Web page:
They are wrong about population exodus. Recent studies (you can do the googling) show no relationship between people leaving the state and tax rates. There are tons of other factors which apply to Illinois and other states which cause people to move other than tax rates.

Plenty of states that gained population in the last 10 years have more onerous tax burdens than Illinois, including Hawaii and Minnesota. It’s true that of the four states that lost population in the last decade, three are among the top 10 most-taxed: Illinois, Vermont, and Connecticut. But the state that lost the largest percentage of its residents is West Virginia, which ranks only 15th. Meanwhile, the state with the lowest tax burden, Alaska, is the 48th most populous. It lost more of its residents in the past year than any state besides West Virginia.

IRA distributions that are part of retirement income are not taxed in Illinois.

Your financial advisor doesn’t know that?

Dump them.

No retirement income is taxed in Illinois. They don’t know that?

The legislature already can tax at rates they want. The amendment doesn’t set the rates. It simply ends the practice of a flat tax.

A flat tax is a bigger hurt on working people than the rich. A 4.9% rate on someone earning 50K is a bigger hurt than on someone earning $250K. The current law requires the rate to be flat. A new law would allow a graduated rate.

Property taxes (which retirees do pay) are high because the state can’t raise enough revenue with a flat income tax (which retirees don’t pay). So guess whose taxes are higher now? Retirees. Because they are taxed on property if they have some, and local sales taxes which have to make up the difference for money the state cannot provide.

Your financial advisor doesn’t know that?

The amendment doesn’t solve every problem. Corporations and the rich will still have their tax lawyers finding loopholes.

The amendment change is very targeted and limited. It allows the legislature to enact a graduated income tax so the wealthy can be taxed at a higher rate than a first responder or a teacher.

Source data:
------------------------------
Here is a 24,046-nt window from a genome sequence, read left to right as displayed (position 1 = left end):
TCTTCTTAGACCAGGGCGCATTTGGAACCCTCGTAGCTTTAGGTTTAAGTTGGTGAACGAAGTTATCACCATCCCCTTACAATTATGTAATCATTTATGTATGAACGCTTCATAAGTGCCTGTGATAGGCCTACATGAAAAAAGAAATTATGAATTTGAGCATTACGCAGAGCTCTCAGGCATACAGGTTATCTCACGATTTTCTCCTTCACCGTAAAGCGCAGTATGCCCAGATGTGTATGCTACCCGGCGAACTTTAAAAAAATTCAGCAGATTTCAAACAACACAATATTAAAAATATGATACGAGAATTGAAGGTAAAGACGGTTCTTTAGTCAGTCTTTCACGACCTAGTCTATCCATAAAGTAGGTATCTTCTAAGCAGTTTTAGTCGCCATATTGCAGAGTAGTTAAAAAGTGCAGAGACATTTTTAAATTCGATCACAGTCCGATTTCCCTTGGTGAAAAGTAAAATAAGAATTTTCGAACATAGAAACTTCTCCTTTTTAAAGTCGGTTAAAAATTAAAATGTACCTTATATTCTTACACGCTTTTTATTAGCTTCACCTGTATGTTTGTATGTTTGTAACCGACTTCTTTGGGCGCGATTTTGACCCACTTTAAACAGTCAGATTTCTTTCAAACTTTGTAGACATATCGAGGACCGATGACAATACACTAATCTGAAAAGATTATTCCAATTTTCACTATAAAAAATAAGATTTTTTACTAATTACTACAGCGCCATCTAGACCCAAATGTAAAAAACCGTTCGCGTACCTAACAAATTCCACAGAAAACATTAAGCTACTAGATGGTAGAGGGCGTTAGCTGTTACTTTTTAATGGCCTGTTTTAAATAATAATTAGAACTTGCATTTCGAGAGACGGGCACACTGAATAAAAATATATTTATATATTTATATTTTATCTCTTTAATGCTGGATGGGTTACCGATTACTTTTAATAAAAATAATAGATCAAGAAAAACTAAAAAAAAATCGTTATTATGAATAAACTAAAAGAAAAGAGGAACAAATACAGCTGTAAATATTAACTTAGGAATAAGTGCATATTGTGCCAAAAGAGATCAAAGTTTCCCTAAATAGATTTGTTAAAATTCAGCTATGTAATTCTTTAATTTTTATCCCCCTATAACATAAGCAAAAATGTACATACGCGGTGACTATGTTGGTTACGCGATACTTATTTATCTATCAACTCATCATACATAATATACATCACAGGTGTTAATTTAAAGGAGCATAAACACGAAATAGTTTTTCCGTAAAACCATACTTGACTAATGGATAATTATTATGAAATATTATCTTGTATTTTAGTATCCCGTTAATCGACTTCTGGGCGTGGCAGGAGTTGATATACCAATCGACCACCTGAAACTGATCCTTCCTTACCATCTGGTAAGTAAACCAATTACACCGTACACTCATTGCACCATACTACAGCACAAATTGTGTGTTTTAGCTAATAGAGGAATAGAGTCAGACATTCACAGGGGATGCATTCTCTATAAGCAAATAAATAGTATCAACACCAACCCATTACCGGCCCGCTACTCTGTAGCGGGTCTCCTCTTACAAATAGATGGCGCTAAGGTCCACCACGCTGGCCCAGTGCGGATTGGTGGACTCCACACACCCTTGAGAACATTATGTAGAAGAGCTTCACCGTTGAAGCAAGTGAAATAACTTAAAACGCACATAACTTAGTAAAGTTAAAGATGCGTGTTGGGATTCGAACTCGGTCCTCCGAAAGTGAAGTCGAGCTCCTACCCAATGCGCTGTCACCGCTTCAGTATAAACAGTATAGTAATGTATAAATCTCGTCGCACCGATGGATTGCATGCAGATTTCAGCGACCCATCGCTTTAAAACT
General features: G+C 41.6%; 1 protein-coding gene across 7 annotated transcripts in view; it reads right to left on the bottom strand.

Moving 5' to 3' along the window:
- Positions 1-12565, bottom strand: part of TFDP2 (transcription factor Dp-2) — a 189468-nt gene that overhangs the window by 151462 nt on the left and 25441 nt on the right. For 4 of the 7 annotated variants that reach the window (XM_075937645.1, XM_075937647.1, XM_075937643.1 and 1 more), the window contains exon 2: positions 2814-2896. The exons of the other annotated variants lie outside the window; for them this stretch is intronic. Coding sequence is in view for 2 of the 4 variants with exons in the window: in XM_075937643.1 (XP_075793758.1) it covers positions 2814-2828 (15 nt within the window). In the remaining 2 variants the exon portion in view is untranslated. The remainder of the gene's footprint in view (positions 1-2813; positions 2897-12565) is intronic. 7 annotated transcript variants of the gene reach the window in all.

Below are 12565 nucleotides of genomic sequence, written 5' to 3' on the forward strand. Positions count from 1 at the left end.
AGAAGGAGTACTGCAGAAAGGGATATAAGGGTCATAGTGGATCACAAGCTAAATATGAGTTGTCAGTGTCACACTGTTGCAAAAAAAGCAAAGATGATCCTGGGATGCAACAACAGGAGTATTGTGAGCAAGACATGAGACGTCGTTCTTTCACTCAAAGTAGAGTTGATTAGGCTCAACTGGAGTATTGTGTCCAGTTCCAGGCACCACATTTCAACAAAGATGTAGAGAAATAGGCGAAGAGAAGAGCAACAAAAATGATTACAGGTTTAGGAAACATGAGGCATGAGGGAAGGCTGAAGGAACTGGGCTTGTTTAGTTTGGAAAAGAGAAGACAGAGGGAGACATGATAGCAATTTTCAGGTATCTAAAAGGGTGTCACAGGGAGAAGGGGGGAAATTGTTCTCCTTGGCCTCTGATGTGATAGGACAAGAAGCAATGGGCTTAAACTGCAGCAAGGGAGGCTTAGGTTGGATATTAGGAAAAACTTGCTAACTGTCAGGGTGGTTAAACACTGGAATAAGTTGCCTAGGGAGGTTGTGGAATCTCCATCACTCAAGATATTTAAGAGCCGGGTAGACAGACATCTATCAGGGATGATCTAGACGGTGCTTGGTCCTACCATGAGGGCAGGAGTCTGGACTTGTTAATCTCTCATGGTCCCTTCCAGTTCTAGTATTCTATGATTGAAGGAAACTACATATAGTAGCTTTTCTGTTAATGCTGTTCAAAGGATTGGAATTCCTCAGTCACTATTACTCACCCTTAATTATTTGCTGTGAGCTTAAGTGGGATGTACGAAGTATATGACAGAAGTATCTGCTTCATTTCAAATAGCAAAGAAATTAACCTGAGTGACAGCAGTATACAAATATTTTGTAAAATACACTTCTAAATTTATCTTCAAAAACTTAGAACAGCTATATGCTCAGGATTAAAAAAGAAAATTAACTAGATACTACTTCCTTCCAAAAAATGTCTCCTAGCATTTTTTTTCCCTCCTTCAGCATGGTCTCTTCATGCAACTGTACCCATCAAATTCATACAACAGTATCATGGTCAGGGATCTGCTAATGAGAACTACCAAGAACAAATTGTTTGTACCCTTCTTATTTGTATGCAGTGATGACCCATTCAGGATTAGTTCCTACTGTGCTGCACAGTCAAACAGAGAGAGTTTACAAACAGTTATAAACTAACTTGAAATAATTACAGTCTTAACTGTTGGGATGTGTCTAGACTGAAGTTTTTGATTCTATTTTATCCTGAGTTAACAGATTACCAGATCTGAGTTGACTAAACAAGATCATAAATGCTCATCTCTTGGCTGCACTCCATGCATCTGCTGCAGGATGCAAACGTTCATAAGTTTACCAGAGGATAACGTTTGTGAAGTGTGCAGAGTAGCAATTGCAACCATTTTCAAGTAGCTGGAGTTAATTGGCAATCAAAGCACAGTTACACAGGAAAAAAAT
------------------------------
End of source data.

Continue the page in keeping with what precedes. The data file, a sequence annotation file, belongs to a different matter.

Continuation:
And Illinois cannot legally file for bankruptcy. The U.S. Constitution forbids it.

Your advisor didn’t know that?


8 thoughts on “A progressive income tax in Illinois. What their financial advisor doesn’t know.

      1. This was my reply back to him:

        I’ll choose to side with Fred Klonsky on this topic. Please don’t knock teachers’ pensions the next time you speak. As I said, all pensioners paid into the system but the state reneged on what they are supposed to do. I am a member of IRTA [Illinois Retired Teachers Association]. We fought to keep the state from taking away our earned benefits.

        I feel very sorry for teachers who are now teaching…Tier 2 teachers. When they retire it is totally possible that they will have to sue to get a decent retirement. They are projected to earn less than people who get Social Security. [Teachers don’t get full Social Security benefits. My Social Security is around $89 a month because I worked overseas and didn’t contribute during that time. Illinois teachers are ONLY supposed to get enough to cover Medicare.]

        And yes, I DO believe the wealthy should pay ‘their fair share’.

  1. I just sent this to my financial advisor:

    We’re No. 28! and Dropping
    Sept. 9, 2020
    By Nicholas Kristof
    Opinion Columnist

    A measure of social progress finds that the quality of life has dropped in America over the last decade, even as it has risen almost everywhere else.